calculusprove that a constant makes the difference between function tan^-1 x and sin ^-1 x/squarert(1+x^2)  



1 Answer | Add Yours

sciencesolve's profile pic

Posted on (Answer #1)

Make a new function h(x) = arctan x-arcsin x/sqrt(1+x^2)

Differentiate the function h(x).

h'(x)=(arctan x-arcsin x/sqrt(1+x^2))'

Use chain rule for the derivative of arcsin x/sqrt(1+x^2)

h'(x)= 1/(1+x^2)-[1/sqrt(1-x^2/(1+x^2))]*(x/sqrt(1+x^2))'

Use product rule for the derivative of quotient x/sqrt(1+x^2)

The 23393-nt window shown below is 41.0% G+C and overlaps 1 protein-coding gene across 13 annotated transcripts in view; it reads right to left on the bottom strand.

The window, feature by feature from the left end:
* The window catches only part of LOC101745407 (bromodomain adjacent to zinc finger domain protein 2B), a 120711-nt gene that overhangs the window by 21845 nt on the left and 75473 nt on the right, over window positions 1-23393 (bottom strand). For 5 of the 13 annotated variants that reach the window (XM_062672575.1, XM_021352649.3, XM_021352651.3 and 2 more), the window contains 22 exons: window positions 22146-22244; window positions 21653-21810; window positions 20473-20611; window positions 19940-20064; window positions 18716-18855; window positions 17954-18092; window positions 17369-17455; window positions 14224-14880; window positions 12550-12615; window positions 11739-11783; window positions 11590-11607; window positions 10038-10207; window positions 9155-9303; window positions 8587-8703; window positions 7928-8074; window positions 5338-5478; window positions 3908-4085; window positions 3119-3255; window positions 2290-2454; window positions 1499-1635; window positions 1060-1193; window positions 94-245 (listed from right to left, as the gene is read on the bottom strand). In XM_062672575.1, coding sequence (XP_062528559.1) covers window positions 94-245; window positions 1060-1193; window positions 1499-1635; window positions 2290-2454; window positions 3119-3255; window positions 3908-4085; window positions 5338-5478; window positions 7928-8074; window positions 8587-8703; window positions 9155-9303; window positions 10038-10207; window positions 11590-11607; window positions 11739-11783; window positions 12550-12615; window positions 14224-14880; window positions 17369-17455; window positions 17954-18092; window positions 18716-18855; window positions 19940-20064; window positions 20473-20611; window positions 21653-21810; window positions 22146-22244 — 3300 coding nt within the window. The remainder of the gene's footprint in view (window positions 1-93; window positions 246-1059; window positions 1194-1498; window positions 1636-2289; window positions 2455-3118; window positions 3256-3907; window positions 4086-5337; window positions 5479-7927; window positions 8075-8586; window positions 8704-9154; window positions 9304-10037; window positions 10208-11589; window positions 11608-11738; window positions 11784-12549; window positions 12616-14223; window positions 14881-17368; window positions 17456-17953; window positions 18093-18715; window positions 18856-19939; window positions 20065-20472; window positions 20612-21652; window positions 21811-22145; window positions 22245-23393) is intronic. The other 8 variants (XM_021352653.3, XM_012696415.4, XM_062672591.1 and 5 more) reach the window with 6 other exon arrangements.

(x/sqrt(1+x^2))' = (x^2-x+1)/[(1+x^2)*sqrt(1+x^2)]

h'(x)= 1/(1+x^2)-[sqrt(1+x^2)]*{(1)/[(1+x^2)*sqrt(1+x^2)]}

h'(x) = 1/(1+x^2)-1/(1+x^2)

h'(x) = 0

The zero value of derivative prheoves that the function h(x) is a constant, such as h'(x)=0.

h(x)=c=arctan x-arcsin x/sqrt(1+x^2) => arctan x=c+arcsin x/sqrt(1+x^2)

ANSWER:The difference between the two functions is made by the constant c.

We’ve answered 287,764 questions. We can answer yours, too.

Ask a question